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<h4>-+- H Y S T E R I C A L -+- U N I X E S -+-</h4>
<i>this is meant to be a tutorial and/or tips 'n tricks for the hysterical unixes on <a href=></a>.</i><p>
Available instances are:<p>
[a] UNICS (Version Zero) PDP-7 Summer 1969
[b] First Edition UNIX PDP-11/20 November 1971
[c] Fifth Edition UNIX PDP-11/40 June 1974
[d] Sixth Edition UNIX PDP-11/45 May 1975
[e] Seventh Edition UNIX PDP-11/70 January 1979
[f] Research UNIX 8 VAX-11/780 1981
[g] AT&T UNIX System III PDP-11/70 Fall 1982
[h] AT&T UNIX System V PDP-11/70 1983
[i] AT&T UNIX System V 3b2/400 1984
[j] 4.3 BSD MicroVAX June 1986
[k] 2.11 BSD PDP-11/70 January 1992
<li>Some features, such as persistent images, multiple TTYs and networking are only available on the SDF MetaArray
<h2>1969 &ndash; 50 Years of Unix &ndash; 2019<br/>
1987 &ndash; 32 Years of SDF &ndash; 2019</h2>
<h1>unix50th &mdash; In Search of Ancient Unix</h1>
<li><a href="#section-1">Introduction</a>
<a href="#subsection-1">Notation</a>
<li><a href="#section-2">UNICS (Version Zero)</a></li>
<li><a href="#section-3">First Edition UNIX</a></li>
<li><a href="#section-4">Fifth Edition UNIX</a></li>
<li><a href="#section-5">Sixth Edition UNIX</a></li>
<li><a href="#section-6">Seventh Edition UNIX</a></li>
<li><a href="#section-7">Research UNIX 8</a></li>
<li><a href="#section-8">AT&amp;T UNIX System III</a></li>
<li><a href="#section-9">AT&amp;T UNIX System V (PDP-11/70)</a></li>
<li><a href="#section-10">AT&amp;T UNIX System V (3b2/400)</a></li>
<li><a href="#section-11">4.3 BSD</a></li>
<li><a href="#section-12">2.11 BSD</a></li>
<li><a href="#section-13">Another Section Heading</a>
<a href="#subsection-1">Subsection Heading</a>
<li><a href="#notes">Notes</a></li>
<li><a href="#refs">References</a></li>
<h2 id="section-1">Introduction</h2>
<p>For the double celebration of the 50th anniversary of the creation of the Unix operating system and the 32nd anniversary of the establishment of the SDF Public Access Unix system, a collection of simulated historical Unix systems has been prepared for your exploration and entertainment.</p>
<p>You can connect to the systems from the web page: <a href=""><code></code></a>.</p>
<p>If you have a MetaArray account, you can also access the historical systems by logging in and entering the following shell command: <code>unix50th</code>
<p>The rest of this documents consists of notes and command &ldquo;cheat sheets&rdquo; to help new users on each of the historical systems. It is assumed the reader is already somewhat familiar with contemporary Unix-like systems.</p>
<p><em>Note to SDF MetaARPA members: I am not an expert on any of the historical systems and it's unlikely I'll be able to investigate all of them in sufficient depth, so feel free to check out this document and enhance it with your own insights and discoveries, or features or tricks I have missed. &mdash; papa</em></p>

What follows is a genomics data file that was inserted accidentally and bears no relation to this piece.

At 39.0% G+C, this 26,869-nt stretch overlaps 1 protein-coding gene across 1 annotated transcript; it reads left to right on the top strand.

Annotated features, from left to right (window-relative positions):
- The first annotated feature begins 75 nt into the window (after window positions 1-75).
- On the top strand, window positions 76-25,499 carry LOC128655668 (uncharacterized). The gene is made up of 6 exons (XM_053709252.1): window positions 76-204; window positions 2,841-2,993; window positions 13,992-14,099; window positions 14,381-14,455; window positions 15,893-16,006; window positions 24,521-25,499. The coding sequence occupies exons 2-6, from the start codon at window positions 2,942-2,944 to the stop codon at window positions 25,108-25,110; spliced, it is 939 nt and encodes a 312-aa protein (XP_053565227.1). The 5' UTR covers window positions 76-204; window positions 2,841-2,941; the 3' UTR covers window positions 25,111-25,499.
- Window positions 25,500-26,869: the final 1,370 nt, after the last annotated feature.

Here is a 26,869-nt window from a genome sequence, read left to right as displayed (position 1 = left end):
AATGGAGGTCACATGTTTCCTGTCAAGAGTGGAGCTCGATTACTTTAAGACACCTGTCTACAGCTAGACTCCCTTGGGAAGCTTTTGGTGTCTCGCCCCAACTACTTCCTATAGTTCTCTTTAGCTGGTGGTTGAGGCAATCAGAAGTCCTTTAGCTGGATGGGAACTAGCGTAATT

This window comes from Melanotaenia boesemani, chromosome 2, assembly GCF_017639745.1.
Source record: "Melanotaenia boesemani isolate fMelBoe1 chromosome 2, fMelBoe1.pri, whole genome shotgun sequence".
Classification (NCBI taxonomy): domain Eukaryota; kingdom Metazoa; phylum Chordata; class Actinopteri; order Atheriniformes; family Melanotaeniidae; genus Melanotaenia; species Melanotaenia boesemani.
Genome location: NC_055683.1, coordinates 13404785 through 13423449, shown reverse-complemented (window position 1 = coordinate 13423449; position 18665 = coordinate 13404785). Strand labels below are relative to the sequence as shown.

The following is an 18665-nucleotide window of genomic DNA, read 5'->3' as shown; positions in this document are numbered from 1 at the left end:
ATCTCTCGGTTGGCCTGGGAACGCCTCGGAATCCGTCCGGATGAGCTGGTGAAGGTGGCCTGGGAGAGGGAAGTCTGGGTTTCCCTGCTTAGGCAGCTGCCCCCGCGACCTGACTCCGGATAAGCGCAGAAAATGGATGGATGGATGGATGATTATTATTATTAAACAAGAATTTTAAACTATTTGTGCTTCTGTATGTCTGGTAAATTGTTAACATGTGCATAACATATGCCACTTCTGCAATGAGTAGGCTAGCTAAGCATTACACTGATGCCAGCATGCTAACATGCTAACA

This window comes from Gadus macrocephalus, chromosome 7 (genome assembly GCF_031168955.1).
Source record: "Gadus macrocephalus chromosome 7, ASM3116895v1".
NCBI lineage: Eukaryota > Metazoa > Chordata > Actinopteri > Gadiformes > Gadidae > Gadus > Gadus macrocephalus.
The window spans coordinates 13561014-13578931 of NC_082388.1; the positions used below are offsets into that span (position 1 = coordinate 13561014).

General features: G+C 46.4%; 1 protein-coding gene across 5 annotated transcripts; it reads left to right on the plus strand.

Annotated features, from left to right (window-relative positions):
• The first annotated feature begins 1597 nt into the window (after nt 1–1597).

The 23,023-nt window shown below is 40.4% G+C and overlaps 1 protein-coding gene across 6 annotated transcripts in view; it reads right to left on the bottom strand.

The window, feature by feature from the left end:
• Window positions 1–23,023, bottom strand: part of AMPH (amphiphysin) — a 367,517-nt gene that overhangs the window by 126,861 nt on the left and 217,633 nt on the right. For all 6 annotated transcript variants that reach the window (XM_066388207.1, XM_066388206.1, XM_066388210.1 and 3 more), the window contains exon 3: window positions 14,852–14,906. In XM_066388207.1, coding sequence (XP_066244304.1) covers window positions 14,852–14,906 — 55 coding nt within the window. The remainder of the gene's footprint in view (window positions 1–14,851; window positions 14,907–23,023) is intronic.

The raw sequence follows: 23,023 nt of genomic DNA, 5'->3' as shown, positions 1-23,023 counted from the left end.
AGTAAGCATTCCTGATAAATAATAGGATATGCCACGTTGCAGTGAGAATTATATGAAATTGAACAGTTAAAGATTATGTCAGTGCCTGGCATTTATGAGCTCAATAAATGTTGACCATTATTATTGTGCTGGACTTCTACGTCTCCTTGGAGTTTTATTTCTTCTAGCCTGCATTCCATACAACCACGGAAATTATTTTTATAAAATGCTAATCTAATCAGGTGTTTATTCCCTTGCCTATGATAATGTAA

<h3 id="subsection-1">Notation</h3>
<tr><td><code>command</code></td><td>Command name or other fixed syntax;enter as-is.</td></tr>
<tr><td><em>place-holder</em></td><td>Place-holder for user-supplied value.</td></tr>
<tr><td>[<em>item</em>]</td><td><em>item</em> is optional.</td></tr>
<tr><td><em>item</em> &hellip;</td><td><em>item</em> may be repreated one or more times.</td></tr>
<h2 id="section-2">UNICS (Version Zero)</h2>
<p>Release: Summer 1969<br/>
Platform: PDP-7</p>
<p>The operating system hacked together so Ken Thompson could play <em>Space Travel</em> after Bell Labs withdrew from the Multics Project. The new operating system was named as a parody of &ldquo;Multics&rdquo;.</p>
<p>This version of the operating system has a file system, a shell, a text editor, an assembler, and very little else.</p>
<li><b>commands available</b>: as, bc, cat, chdir, chmod, chown, chrm, cp, date, ln, ls, mv, stat
<i>ken writes</i>
here is sme stuff..
adm and apr submit jobs to the central
batch processing machine (ge-635 gcos)
i only remember a command to submit a print
job. the pdp-7 had no printer. actually, there
was a newer print job that got the printing
done by rejecting the batch job for some
trivial syntax error. printing would cost.
job rejection was free.
sys save generated a core file that,
when executed, would continue after the
sys save. it was used for breakpointing
long jobs and for jobs that had a lot of
initialization so they would start up faster.
a note; this unix did not have a hierarchial
file system. there were only a fixed number
of directories. each was linked to by the
directory directory dd. to get to another
directory, you did
chdir dd
chdir dir
but the chdir command would take
multiple arguments so the above is
chdir dd dir
if you ever unlinked your link to dd,
you would be cut off.
later dd became .. meaning up. one could
not reference a file in another directory
directly. thus you had to link to it by a local
name and then reference through the local
name. this
link; sys; x; y
made a local link y to the file x in directory
sys referenced off of dd. does that clear
up some of the naming confusion.
i will work on some of the other stuff you
mention. some of it sends gravity waves
through the cobwebs, but nothing specific.
<p>Logging on to the <code>ken</code> or <code>dmr</code> account - password is the same as the username
<h4>Notes on the TELETYPE</h4>
Yeah, remember you're on an ASR33 Teletype - you can only go forward!<br>
<i>(Special thanks to Dan Cross and Mary Ann Horton for discovering and demonstrating these at UNIX50)</i>
<li>@ = kill's the current line
<li># = erase character
<li>} = intr (equiv to ^C)
<li>^D = EOT (used to close a file)
<h4>Notes on the Commands</h4>
<li><i>bc</i> - not the calculator, but the B compiler.
<li><i>ls</i> - supports the -l option which displays inum, type[dls]/umode/omode, nlink, uid, size and name - <i>warren toomey</i>
<li><a href=>Manual Pages for UNIX Version 0 for the PDP-7</a> (<i>special thanks to wkt and tuhs</i>)
There is no concept of filesystem paths or '..' in Unics 0. It is also important to note that 'dd' is a Multicism and stands for<br>